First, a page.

Google: Pictures shot using depth-of-field effect

PERSONAL ASSISTANT: Here are two assistants you can rely on...mostly. Pixel XL is the first phone to come with built-in Google Assistant. And it works really well. Apple's Siri, too, has evolved and understands the Indian accent well. From answering queries to checking the weather, calculating the distance between two places or booking an Uber ride, both the phones were able to handle most of the tasks. There were a few hiccups, though. At times Siri failed to pick up locations, and Google Assistant had difficulty identifying certain names from the phonebook.


USER INTERFACE, PLATFORM AND PERFORMANCE: The iPhone 7 Plus runs on iOS 10, which is not only utility-driven, but also the best iOS update with features such as Raise to Wake, Revert to Notifications from the locked screen, widgets and camera access from the home screen. There is no app tray; all the apps are placed on various pages across the homescreen, which can be easily added to folders. Apple's 3D Touch offers options when an app icon is long-pressed on the home screen. For instance, long pressing the camera app throws four options open - take photo, record slo-mo, record video or take selfie. The fingerprint sensor works seamlessly, even with slightly wet hands. The iOS ecosystem has evolved over the years, and many of the new apps come to the Apple App Store before the Android Play Store. The iPhone 7 Plus runs on the all new A10 fusion chipset with four cores, of which two are low-power cores, contributing towards better battery back-up. The performance of the iPhone 7 Plus is top notch, without any heating issues - be it while streaming videos, playing games or capturing images and videos. The battery lasts a day easily despite heavy usage, with close to 15 per cent charge still left. The first phone to be running on Android 7.1, the Pixel XL is bereft of bloatware. By default, the lock screen gives access to voice assist and camera. The homescreen has a 'G' icon on the top left for Google Search and Google Cards. An arrow above the icons at the bottom opens the app tray. Within the app tray, at the top is the search icon followed by a row comprising the most used apps - apps are placed alphabetically. Just like Apple's iMessage and FaceTime, Google has added the Allo and Duo apps. Long-pressing an app icon on the homescreen shows quick actions; for instance the camera app shows two options - take a video or take a selfie. The settings have been completely revamped to display storage, battery, average memory used of the 3.7 GB, etc. The Pixel XL is a super quick device that boasts top-of-the-line specifications - Qualcomm Snapdragon 821 chipset paired with 4 GB of RAM. When the camera is used for a long duration, the camera module starts heating a bit. The Pixel XL lasts over a day and, unlike the iPhone 7 Plus, supports quick charging.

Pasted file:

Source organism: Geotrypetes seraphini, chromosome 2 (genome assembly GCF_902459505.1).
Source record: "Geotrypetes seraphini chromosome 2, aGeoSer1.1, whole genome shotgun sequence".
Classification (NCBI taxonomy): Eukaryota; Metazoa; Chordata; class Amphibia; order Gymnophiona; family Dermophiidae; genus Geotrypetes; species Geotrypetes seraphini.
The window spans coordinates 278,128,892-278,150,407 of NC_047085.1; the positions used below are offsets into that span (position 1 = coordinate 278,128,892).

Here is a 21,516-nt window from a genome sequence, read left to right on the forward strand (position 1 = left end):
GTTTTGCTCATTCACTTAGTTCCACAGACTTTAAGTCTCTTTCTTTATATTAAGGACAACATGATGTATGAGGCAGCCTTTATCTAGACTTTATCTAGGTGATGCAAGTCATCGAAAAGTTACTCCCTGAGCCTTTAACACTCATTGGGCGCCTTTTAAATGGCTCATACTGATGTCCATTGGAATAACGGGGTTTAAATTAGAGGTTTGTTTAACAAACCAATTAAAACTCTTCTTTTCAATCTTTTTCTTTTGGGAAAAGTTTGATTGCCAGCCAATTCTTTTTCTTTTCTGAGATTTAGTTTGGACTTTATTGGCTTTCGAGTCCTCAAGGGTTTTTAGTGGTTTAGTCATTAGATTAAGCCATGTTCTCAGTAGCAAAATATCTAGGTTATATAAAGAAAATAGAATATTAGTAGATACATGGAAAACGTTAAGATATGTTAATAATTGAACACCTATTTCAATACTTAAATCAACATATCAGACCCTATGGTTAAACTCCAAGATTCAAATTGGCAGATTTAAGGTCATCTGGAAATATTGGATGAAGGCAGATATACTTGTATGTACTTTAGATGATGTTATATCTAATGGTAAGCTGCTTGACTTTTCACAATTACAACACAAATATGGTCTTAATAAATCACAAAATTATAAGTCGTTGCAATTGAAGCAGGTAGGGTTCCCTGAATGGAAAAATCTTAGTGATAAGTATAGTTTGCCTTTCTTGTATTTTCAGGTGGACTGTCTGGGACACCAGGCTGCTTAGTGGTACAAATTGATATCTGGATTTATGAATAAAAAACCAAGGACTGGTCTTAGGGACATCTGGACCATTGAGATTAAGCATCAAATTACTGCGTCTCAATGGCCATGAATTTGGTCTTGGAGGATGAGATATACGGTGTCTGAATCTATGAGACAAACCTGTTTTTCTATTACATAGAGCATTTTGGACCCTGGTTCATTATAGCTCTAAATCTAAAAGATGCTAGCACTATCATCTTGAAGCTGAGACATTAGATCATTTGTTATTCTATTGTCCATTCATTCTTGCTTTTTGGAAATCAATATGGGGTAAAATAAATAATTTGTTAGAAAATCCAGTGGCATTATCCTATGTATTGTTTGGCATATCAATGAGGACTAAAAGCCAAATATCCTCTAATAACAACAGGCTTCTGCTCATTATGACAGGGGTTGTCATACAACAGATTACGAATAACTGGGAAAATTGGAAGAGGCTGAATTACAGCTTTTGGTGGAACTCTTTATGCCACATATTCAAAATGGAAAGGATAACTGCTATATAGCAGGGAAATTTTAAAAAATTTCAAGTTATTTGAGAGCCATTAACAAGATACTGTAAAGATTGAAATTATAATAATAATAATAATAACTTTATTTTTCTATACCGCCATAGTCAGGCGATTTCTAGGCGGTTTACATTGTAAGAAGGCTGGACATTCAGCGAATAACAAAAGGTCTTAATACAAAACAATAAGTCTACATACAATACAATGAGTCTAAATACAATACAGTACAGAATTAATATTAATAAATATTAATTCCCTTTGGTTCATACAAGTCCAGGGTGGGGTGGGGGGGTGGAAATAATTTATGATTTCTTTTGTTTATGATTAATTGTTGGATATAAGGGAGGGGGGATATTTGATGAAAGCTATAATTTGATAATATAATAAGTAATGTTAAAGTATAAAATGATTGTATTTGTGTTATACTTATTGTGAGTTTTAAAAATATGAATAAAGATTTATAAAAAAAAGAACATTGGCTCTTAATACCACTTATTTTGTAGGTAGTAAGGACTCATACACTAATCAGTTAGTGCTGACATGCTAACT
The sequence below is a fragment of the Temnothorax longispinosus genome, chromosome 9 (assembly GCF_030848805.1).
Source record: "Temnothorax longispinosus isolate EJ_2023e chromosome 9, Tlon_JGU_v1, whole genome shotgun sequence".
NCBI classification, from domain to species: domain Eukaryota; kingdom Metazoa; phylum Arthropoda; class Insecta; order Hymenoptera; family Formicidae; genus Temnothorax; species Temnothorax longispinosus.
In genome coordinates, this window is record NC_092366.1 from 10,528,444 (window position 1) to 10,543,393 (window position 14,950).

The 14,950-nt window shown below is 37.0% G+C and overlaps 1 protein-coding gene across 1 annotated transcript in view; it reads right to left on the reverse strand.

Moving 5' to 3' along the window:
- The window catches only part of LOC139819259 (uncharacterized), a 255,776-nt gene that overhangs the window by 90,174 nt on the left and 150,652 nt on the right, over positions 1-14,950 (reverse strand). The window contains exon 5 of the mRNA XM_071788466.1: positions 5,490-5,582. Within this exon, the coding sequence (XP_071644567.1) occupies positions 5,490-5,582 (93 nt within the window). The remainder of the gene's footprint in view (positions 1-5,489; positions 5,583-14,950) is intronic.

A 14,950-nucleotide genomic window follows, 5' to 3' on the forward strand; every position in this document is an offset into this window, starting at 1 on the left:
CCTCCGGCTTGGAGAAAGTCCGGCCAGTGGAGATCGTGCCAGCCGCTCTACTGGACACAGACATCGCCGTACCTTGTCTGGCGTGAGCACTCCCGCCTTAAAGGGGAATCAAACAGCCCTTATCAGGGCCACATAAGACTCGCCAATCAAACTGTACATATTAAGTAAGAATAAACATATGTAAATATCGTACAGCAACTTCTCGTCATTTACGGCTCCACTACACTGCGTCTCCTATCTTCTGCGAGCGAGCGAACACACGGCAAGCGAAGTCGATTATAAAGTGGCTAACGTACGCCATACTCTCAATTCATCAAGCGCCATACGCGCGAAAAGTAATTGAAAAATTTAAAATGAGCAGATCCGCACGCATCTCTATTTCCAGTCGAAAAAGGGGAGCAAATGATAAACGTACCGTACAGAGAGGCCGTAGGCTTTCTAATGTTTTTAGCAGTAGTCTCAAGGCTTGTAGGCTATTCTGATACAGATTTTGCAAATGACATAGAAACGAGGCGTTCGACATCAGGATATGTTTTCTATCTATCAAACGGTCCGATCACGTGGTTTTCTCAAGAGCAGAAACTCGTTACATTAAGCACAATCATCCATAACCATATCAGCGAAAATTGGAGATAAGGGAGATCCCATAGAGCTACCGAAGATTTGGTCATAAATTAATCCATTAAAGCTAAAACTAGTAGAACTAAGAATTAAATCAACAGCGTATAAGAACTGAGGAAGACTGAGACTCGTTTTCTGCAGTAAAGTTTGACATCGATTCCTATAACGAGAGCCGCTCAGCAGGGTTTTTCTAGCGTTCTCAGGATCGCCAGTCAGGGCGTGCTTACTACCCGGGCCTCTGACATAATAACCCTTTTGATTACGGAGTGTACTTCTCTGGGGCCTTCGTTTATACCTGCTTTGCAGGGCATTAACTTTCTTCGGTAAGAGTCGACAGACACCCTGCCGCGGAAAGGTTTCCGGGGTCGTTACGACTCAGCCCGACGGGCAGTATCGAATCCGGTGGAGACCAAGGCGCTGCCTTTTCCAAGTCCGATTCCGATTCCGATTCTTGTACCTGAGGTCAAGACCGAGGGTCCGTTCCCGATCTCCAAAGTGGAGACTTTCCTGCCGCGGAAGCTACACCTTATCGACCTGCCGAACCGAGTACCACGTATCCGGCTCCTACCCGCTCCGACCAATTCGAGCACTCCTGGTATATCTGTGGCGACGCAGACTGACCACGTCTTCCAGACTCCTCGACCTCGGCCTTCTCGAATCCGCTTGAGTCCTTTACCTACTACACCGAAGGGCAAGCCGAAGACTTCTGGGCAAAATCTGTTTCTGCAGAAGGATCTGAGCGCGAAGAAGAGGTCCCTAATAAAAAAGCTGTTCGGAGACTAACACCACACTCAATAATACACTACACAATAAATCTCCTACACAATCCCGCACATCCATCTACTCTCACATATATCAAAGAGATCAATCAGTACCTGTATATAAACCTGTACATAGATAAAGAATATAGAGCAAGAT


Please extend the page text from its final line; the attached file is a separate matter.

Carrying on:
OTHER FACTORS: The Pixel XL is priced at Rs 67,000 for 32 GB, whereas the Apple iPhone 7 Plus is priced at Rs 72,000 for 32 GB. At an additional Rs 5,000, the iPhone 7 Plus is a better phone, although by a thin margin. Another plus point with Apple is its strong after-sales service network - no other phone company has been able to match it. Pixel XL, on the other hand, comes with a dedicated Phone support across 56 walk-in service centres, in 30+ cities in India. Google has partnered with HTC India for after-sales support. However, Google is not known to be consistent with its devices - its Nexus range of phones has been discontinued and Project Ara (modular phones) has been scrapped. It's difficult to ascertain the future of Pixel phones. In toto, more than being a threat to the iPhone 7 Plus, Pixel XL emerges as a strong contender in the flagship Android smartphone space and as a formidable threat to Samsung's dominance.